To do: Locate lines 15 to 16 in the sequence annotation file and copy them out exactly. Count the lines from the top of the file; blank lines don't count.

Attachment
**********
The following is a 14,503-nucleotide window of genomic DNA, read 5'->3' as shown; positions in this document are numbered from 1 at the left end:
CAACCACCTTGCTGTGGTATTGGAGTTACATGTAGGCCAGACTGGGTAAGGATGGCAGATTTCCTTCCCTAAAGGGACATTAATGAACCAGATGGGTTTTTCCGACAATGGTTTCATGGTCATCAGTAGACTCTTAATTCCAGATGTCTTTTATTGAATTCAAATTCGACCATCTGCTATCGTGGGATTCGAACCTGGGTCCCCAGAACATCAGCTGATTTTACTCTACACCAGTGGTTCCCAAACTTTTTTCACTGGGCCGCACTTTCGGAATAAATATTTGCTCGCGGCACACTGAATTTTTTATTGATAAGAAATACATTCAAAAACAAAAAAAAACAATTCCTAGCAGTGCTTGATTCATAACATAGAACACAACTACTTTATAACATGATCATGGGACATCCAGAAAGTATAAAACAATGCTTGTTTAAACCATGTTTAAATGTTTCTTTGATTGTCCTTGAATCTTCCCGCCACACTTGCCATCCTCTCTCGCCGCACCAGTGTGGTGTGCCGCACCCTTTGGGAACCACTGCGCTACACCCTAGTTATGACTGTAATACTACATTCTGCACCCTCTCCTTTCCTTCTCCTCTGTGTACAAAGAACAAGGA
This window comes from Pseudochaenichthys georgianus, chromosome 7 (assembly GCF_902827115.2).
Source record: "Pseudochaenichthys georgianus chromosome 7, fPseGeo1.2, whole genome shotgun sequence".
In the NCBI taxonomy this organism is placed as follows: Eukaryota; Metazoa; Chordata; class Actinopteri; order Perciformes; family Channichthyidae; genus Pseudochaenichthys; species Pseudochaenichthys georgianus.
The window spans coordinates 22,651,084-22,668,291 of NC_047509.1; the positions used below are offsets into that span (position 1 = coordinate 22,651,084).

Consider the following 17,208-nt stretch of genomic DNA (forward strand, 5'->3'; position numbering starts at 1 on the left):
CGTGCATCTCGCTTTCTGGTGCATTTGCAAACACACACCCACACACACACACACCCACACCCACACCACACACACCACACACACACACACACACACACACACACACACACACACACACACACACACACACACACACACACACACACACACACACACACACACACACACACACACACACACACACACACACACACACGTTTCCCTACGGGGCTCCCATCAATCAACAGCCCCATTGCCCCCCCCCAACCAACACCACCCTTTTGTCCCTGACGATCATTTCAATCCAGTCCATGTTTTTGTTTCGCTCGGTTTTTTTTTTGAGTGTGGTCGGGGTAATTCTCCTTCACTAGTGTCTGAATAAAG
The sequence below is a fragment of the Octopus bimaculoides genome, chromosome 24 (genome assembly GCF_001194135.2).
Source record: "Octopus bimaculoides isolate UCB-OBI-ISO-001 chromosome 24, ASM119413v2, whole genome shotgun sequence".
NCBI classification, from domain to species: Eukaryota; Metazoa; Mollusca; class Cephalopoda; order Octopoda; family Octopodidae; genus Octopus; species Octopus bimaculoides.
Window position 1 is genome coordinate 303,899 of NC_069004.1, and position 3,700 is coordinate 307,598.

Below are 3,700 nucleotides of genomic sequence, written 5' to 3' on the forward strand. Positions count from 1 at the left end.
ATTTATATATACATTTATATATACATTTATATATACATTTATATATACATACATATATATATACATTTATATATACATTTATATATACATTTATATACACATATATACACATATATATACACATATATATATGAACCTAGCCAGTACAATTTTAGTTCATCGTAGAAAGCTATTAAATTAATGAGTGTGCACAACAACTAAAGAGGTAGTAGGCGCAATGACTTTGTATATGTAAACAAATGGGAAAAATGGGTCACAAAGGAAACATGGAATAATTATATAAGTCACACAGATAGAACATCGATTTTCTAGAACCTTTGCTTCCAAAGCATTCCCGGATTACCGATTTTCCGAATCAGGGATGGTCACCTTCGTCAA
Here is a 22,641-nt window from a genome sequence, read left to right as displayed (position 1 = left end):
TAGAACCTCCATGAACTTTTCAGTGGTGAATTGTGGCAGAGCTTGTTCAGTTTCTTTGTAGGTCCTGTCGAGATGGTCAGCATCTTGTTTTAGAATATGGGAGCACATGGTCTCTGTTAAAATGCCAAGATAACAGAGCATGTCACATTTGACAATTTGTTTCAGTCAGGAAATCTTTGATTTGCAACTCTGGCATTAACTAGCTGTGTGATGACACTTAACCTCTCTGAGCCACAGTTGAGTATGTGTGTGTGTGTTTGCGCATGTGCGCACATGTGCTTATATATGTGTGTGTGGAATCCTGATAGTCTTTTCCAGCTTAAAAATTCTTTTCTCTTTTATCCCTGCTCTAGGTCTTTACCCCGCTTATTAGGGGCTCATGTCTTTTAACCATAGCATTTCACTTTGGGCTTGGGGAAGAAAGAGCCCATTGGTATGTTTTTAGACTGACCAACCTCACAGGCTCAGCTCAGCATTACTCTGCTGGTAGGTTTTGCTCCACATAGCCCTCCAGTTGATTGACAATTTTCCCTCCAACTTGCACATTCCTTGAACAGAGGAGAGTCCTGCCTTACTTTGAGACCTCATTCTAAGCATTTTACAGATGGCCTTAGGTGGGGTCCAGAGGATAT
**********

Here is a 22,641-nt window from a genome sequence, read left to right as displayed (position 1 = left end):
TAGAACCTCCATGAACTTTTCAGTGGTGAATTGTGGCAGAGCTTGTTCAGTTTCTTTGTAGGTCCTGTCGAGATGGTCAGCATCTTGTTTTAGAATATGGGAGCACATGGTCTCTGTTAAAATGCCAAGATAACAGAGCATGTCACATTTGACAATTTGTTTCAGTCAGGAAATCTTTGATTTGCAACTCTGGCATTAACTAGCTGTGTGATGACACTTAACCTCTCTGAGCCACAGTTGAGTATGTGTGTGTGTGTTTGCGCATGTGCGCACATGTGCTTATATATGTGTGTGTGGAATCCTGATAGTCTTTTCCAGCTTAAAAATTCTTTTCTCTTTTATCCCTGCTCTAGGTCTTTACCCCGCTTATTAGGGGCTCATGTCTTTTAACCATAGCATTTCACTTTGGGCTTGGGGAAGAAAGAGCCCATTGGTATGTTTTTAGACTGACCAACCTCACAGGCTCAGCTCAGCATTACTCTGCTGGTAGGTTTTGCTCCACATAGCCCTCCAGTTGATTGACAATTTTCCCTCCAACTTGCACATTCCTTGAACAGAGGAGAGTCCTGCCTTACTTTGAGACCTCATTCTAAGCATTTTACAGATGGCCTTAGGTGGGGTCCAGAGGATAT